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14 April 2024

Iran denies planning attacks on US

Members of the Iranian army's air force re-enact the scene of founder of the Islamic Republic Ayatollah Ruhollah Khomeini's arrival in Iran in 1979 at Merhrabad airport, in Tehran February 1, 2012. Picture taken February 1, 2012. (REUTERS)


Iran on Friday rejected allegations by the US director of national intelligence James Clapper that the Islamic republic was more willing now to carry out attacks on American soil. 

"Iran categorically denies James Clapper's unfounded allegations," foreign ministry spokesman Ramin Mehmanparast said. 

"Those who are themselves accused of supporting the assassination of Iranian scientists in Tehran cannot allow themselves to make such false and inexact allegations," he said. 

In written remarks on Tuesday to senators, Clapper said an alleged plot last year to assassinate the Saudi ambassador to the United States showed Tehran might be more willing now to carry out attacks on US soil. 

"Iran's willingness to sponsor future attacks in the United States or against our interests abroad probably will be shaped by Tehran's evaluation of the costs it bears for the plot against (Saudi Arabia's) ambassador as well as Iranian leaders' perceptions of US threats against the regime," he said. 

The United States made its allegations early last October and claimed it traced the supposed plot back to the Quds Force, a special operations unit of Iran's Revolutionary Guards.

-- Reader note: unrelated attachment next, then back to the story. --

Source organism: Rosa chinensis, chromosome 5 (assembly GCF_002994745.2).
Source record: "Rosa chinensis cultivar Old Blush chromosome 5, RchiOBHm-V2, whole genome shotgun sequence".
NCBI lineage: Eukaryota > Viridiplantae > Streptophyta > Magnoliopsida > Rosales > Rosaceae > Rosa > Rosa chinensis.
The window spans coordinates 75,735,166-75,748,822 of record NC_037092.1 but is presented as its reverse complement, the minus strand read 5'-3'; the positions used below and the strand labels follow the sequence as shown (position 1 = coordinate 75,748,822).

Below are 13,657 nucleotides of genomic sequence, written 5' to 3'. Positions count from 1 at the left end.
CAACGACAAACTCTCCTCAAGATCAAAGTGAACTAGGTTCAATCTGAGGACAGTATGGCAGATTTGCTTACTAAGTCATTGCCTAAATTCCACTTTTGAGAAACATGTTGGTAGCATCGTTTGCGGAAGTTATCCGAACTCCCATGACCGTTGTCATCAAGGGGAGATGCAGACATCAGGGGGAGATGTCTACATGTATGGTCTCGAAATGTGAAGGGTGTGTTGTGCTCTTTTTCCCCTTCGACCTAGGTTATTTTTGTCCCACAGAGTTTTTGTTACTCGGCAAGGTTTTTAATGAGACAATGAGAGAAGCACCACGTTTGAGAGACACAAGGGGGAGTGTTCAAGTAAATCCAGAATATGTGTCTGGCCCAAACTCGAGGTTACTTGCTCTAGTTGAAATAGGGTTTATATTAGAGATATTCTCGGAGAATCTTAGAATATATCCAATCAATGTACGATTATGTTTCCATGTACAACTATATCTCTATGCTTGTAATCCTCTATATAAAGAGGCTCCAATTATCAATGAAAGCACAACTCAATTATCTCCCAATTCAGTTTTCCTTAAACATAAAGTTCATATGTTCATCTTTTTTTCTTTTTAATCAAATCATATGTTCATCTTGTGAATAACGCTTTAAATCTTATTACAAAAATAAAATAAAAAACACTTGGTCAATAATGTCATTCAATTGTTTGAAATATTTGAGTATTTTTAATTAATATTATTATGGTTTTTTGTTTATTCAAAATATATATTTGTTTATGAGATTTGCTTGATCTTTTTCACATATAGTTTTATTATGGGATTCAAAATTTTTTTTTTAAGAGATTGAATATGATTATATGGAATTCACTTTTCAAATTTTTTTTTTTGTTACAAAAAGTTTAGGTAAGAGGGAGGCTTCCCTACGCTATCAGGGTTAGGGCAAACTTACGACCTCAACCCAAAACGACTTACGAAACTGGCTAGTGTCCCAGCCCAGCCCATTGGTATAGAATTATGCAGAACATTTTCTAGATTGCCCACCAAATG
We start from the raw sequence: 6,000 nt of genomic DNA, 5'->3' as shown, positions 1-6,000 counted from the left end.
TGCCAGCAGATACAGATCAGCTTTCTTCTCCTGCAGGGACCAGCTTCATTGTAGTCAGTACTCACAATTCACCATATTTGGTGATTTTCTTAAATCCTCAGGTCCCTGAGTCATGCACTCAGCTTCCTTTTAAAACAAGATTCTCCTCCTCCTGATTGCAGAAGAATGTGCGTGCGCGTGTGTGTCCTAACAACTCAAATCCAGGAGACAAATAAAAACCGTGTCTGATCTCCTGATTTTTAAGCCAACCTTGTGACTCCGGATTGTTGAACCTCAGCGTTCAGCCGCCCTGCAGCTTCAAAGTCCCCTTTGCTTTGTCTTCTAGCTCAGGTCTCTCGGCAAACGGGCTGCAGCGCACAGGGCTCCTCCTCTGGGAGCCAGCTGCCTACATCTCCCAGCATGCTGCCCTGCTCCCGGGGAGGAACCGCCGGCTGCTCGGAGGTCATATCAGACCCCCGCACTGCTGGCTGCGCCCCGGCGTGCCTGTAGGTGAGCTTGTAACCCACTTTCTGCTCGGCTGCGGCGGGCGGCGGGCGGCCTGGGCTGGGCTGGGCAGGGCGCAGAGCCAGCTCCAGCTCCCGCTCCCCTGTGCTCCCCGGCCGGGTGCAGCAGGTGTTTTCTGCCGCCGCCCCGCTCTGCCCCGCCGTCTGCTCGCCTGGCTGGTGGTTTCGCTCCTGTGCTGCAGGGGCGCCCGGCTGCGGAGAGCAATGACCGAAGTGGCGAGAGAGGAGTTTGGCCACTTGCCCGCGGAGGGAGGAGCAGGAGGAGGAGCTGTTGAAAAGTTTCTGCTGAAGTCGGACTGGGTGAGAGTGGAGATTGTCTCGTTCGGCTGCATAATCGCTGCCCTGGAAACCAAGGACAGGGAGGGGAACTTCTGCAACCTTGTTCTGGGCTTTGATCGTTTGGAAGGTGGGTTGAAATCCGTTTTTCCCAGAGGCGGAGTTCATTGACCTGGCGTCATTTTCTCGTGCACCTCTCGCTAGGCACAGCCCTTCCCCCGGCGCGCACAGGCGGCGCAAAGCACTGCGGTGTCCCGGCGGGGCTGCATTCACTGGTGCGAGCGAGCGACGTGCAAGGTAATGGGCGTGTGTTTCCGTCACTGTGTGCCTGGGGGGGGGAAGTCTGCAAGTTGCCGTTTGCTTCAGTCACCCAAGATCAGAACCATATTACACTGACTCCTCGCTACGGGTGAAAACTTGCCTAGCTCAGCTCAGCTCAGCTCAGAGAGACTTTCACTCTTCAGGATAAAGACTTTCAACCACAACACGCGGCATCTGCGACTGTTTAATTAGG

Iran has repeatedly denied any involvement in the plot, which have strained its already frayed relations with Saudi Arabia. 

A key US Senate panel on Thursday adopted a sweeping package of tough new sanctions aimed at forcing Iran to freeze its controversial nuclear programme amid escalating worries of a military confrontation. 

The Senate Banking Committee approved the harsh new measures by voice vote, without dissent, as part of a mounting campaign in the US Congress to tighten the economic screws on defiant Iran. 

Tehran denies Western charges that it seeks the ability to build a nuclear weapon, insisting its atomic activities are an effort to develop a civilian power-production capability. 

Mostafa Ahmadi Roshan, a 32-year-old deputy director of Iran's main uranium enrichment plant, was murdered on January 11 along with his driver/bodyguard when assassins on a motorbike fixed a magnetic bomb to their car. 

It was the fifth such incident targeting Iranian scientists in the past two years. Four other scientists -- three of them involved in Iran's nuclear programme -- died in the attacks. 

Iranian officials say the attacks are a covert campaign by Israel and the United States.